1. ministar
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    ministar New Member

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    Web Novels and Blog Fiction

    Discussion in 'General Writing' started by ministar, Dec 14, 2010.

    I love to write. I'll try any and every medium of writing. I see every new outlet for written expression as an opportunity to make the experience of writing fresh, exciting, and new.

    For awhile now, I have wanted to delve into the realm of online serial fiction. It seems so fun. If comics and television shows can keep fans on their toes with weekly releases of a new installment, why can't novelists? The only problem I see is, if you ever want to make money off a blog novel, you would have to resort to self-publishing (unless, of course, you are one of those special chosen ones snatched up by a publishing company that simply adores your work).

    As long as you know you will never want to traditionally publish the story you're working on, I'd say go for it. It will put your name out into the world. You may even acquire a large fanbase. If webcomics can do it, why can't we?

    How do you feel about online serial fiction (blog fiction/web novels/whatever you'd like to call it)?
     
  2. FrailBeauty
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    FrailBeauty Member

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    I personally know of a few serial writing blogs that already exist. I myself have a blog, incidentally. It's not a series (well sometimes it is), but my readers follow it as if it were one.

    Self publishing isn't bad at all, and you can earn money from it if you get popular enough (through ads). Blog host sites such as Tumblr even have a directory section for creative writing where users can nominate their favourite writing blogs.

    I think it's a great thing, and I love reading blogs that have ongoing stories.
     
  3. FrankABlissett
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    FrankABlissett Active Member

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    I've been thinking for years that serialized fiction (and non-fiction) is going to make a comeback. With more people reading on screens, but also reading in short spurts, it's a way to present longer works. IMHO, it's already happening with graphic novels - they give one or two pages at a time, often three days a week.

    -Frank
     
  4. rainy
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    rainy Senior Member

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    I'd suggest if you're going to do free online series, make it available for most e-readers. Even if it's just .pdf. If it's available for download for people on the go, you are likely to make more fans.
     
  5. Show
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    Show Contributing Member Contributor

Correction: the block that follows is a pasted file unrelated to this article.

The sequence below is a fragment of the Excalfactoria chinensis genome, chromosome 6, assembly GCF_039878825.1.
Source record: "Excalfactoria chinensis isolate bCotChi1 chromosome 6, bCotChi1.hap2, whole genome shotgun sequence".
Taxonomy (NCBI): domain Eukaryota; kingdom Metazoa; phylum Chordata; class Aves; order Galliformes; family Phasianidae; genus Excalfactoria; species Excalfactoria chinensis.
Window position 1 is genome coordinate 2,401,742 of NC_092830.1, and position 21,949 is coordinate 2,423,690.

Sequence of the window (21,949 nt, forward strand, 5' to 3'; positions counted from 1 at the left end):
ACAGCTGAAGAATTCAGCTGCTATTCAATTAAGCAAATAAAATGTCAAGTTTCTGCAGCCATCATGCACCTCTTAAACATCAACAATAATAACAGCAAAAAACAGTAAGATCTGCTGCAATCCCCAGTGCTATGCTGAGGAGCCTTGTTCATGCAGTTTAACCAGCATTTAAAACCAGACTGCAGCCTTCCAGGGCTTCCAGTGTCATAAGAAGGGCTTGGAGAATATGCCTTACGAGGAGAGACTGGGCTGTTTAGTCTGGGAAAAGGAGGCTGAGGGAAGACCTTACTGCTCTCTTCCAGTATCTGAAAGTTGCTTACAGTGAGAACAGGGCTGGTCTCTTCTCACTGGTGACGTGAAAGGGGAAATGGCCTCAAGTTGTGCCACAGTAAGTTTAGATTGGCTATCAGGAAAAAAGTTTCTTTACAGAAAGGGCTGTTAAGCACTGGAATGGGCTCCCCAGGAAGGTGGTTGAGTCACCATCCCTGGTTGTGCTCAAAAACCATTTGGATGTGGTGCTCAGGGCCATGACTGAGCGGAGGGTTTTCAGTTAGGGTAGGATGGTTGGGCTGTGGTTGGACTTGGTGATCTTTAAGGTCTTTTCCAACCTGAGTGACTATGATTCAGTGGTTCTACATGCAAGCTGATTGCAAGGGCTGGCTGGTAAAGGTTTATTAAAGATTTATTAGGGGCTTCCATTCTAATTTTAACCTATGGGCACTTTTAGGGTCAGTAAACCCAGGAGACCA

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    I tried this for quite a few years actually before moving on to novels. It was a very fun and rewarding experience.
     
  6. Newfable
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    Newfable Senior Member

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    I would imagine that doing so wouldn't be very profitable in terms of money, but would be very rewarding in other ways, and a boat-load of fun.

    That, and I'd imagine that it'd be a great way to get noticed for talent and freelance work.
     
  7. ministar
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    ministar New Member

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    Haha, you guys are a pleasant surprise. I dropped off the online writing community radar a few years ago, and most people seemed rather opposed to the idea of blog fiction, self-publishing, etc. I love how not only other options have opened up to writers, but these other options have become widely accepted.

    I personally view online writing the same way I view webcomics. Tom Siddell, the creator of webcomic Gunnerkrigg Court, created GKC as a way to improve his abilities as an artist, and now he has sold self-published volumes in his online store, along with various prints and t-shirts. I imagine webfiction will become similar to the webcomic craze at some point.
     
  8. FrankABlissett
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    FrankABlissett Active Member

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    When you say "self-publishing", are you talking about self-promotion through the internet, or about printing up dead-tree books?

    If the former, you'll find a range of responses from "go for it!" to "don't expect much".

    If the former, you'll draw many, many cautionary responses. There have been so many who got sucked into a money/time quagmire, that most have become jaded to it. Rightly, imho. Dead-tree self publishing is only sucessful for those with an outstanding eye for business matters &/or a niche market. And quality work, I should add.

    -Frank
     

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